From first to worst: What has gone wrong with the once mighty Whitecaps defence?

Jul 17 2016, 3:03 am

The 2016 Major League Soccer season has been a roller coaster ride for fans of the Vancouver Whitecaps.

The Whitecaps have both delighted and frustrated their fans throughout the first half of this year. At times the Blue and White have played some scintillating soccer, but sadly inconsistency has plagued the ‘Caps all year long.

“We have to try and do those little things that help us win games,” said defender Kendall Waston. “Maybe having the ball more in possession, or trying to keep the ball away from the other team when we have a lead. It’s all those little things that can help us win.”

Over the past year, the Whitecaps brass has been proactive in building a solid foundation. Pedro Morales was the first of the team’s core players to sign a new deal last summer, and was followed in the offseason by teammates Kendall Waston, Matías Laba, Cristian Techera, and goalkeeper David Ousted.

Eager to build on the already solid core in place, Whitecaps manager Carl Robinson has kept busy upgrading his squad. Over the offseason Christian Bolaños, Blas Pérez, Masato Kudo, and Fraser Aird were all brought to the club. All the players signed by Robinson last winter, regardless of age, all have impressive soccer résumés.

So why then, with a supposedly strengthened team, have the Whitecaps struggled this season?

Defensive mistakes have cost the Whitecaps big this year. Recently, a lapse of epic proportions cost the Whitecaps the Voyageur’s Cup.

This same scenario was repeated last week when an equally head-scratching mistake in the last minute of second half injury time allowed the Colorado Rapids to steal a point on what was virtually the last kick of the ball.

“I think [the defenders] can all share in the responsibility,” Whitecaps FC president Bob Lenarduzzi told Daily Hive. “It’s not just one player that is making all the mistakes that you can zero in on.”

In 2015, while en route to finishing second in the Western Conference, the Whitecaps tallied an impressive 13 clean sheets and a miserly 36 goals allowed. No one in the league had better numbers in these categories, and their defensive prowess was a big reason for the Whitecaps’ best-ever season in MLS.

With clean sheets rarer this summer than a sunny day, perhaps the leadership and other intangibles provided by defender Pa-Modou Kah last season is being missed on the pitch more than expected. Of the 13 clean sheets amassed by the Whitecaps in 2015, 10 were recorded when the veteran Kah was playing.

While Kah’s occasionally bizarre decision making and blunders are topics of hot debate among supporters, there is no doubt that the Norwegian is a vocal and imposing figure on the pitch. One Whitecaps coach told Daily Hive that Kah’s leadership and presence in the locker room alone made his signing one of the most important of 2015.

This season the venerable Kah has made only five appearances for the Whitecaps for a total of 395 minutes. A combination of injury, and perhaps edging ever closer to his own personal ‘best before’ date has kept him on the sidelines in favour of younger options including Tim Parker and the versatile Andrew Jacobson.

In an effort to shore up the defensive corps, the Whitecaps signed the Canadian international defensive duo of Marcel de Jong and David Edgar to 18-month contracts last week. While mid-season signings can at times be hit-and-miss affairs, the signing of de Jong and Edgar could prove pivotal to the Whitecaps’ season.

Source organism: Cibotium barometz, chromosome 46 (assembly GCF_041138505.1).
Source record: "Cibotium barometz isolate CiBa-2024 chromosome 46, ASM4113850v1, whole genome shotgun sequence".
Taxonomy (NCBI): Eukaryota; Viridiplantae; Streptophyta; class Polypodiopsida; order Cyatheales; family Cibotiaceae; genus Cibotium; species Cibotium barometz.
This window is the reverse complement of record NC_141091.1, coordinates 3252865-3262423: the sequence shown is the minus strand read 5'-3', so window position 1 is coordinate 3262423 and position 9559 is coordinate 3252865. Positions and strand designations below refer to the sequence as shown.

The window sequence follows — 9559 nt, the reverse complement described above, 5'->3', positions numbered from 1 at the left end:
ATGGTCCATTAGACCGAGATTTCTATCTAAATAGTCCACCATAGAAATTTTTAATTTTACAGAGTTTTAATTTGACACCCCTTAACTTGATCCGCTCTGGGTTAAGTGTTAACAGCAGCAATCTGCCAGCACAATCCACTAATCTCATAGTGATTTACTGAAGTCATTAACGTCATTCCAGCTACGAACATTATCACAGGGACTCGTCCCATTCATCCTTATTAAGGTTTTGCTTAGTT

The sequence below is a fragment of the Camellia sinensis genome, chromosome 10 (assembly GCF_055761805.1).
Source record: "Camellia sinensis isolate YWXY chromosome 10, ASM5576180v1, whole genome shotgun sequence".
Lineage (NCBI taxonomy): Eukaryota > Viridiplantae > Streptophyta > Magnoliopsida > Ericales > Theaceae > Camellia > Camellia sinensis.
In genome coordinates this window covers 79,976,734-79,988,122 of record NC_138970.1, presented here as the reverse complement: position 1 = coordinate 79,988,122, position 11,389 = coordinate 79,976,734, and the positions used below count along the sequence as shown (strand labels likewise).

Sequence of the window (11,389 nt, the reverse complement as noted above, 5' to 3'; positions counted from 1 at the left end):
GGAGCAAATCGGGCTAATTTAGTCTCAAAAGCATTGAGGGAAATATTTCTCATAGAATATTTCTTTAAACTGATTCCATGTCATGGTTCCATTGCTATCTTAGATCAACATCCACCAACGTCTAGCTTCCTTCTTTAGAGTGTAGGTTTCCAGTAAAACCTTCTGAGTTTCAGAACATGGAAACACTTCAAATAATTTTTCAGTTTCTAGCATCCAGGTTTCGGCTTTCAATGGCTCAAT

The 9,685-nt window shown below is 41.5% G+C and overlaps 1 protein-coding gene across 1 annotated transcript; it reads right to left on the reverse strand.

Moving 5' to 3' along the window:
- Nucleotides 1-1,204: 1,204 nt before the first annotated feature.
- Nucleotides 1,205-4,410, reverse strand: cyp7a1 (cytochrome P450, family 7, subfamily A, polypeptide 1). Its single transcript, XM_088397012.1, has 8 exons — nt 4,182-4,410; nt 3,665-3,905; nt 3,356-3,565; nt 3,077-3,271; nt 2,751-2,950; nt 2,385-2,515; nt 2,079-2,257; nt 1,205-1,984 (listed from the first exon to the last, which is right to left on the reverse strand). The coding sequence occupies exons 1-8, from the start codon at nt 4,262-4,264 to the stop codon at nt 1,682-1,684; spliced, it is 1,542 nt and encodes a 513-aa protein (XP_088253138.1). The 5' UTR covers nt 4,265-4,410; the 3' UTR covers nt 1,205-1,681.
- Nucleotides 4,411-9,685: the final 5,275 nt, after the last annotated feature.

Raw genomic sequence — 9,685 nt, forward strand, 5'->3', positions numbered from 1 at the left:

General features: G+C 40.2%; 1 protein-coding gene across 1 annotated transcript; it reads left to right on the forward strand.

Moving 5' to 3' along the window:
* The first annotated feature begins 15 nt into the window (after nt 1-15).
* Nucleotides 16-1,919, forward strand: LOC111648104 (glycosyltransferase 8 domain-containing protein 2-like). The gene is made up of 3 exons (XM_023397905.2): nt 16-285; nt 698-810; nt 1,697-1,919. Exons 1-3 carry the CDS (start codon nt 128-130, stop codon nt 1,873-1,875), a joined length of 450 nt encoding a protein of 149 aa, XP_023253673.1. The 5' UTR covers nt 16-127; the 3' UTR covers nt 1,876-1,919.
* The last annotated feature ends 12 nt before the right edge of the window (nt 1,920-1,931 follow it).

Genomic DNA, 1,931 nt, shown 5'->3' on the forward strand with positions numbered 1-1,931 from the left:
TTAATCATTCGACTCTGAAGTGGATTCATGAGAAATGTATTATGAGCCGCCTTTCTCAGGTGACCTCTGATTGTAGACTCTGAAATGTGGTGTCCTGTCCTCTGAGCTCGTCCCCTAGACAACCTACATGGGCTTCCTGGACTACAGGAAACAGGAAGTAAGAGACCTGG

The addition of Edgar is the more interesting of the two.

The 29-year-old from Kitchener, Ontario spent nearly a decade in England playing for several clubs including Newcastle United and Burnley.

Edgar’s years of top-level experience in the Premier League is a big asset for the Whitecaps, but the man Robinson calls a ‘natural organizer’ could be the missing link to Vancouver’s problems at the back.

“David has a wealth of experience,” said Lenarduzzi. “Even in the few training sessions he’s had we’ve seen that he’s clearly the kind of guy that wants to organize and direct people that are beside him or in front of him.”

Unlike de Jong, who played 25 minutes as a substitute in the 2-0 midweek win over Real Salt Lake, Edgar has yet to make his debut for his new club. With the Whitecaps once again hanging on to salvage a point against Orlando City on Saturday night, the reinforcements can’t come soon enough.

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“In terms of how much of an impact those two guys make is up to them,” said Lenarduzzi. “If the guys who are actually starting are looking over their shoulder because they might feel like there’s somebody there who can take their spot, then that’s good, too.”

Vancouver currently tops MLS with 35 goals allowed, and clearly had to act sooner rather than later to enact change. Shockingly, the number of goals allowed could be much higher if it were not for goalkeeper David Ousted’s heroics between the sticks all year long.

At the other end of the pitch, the Whitecaps’ 33 goals for puts them up among the league’s leaders, which suggests that once the leaks are patched they could finally become a bona fide force to be reckoned with.

Until that day arrives, however, the discussion will continue to focus on the points the Whitecaps have squandered throughout the season thus far. In the über competitive Western Conference the margin for error is small, and missing the playoffs this year would be a huge setback and a bitter disappointment for the Whitecaps and their fans.

Mark DaileyMark Dailey

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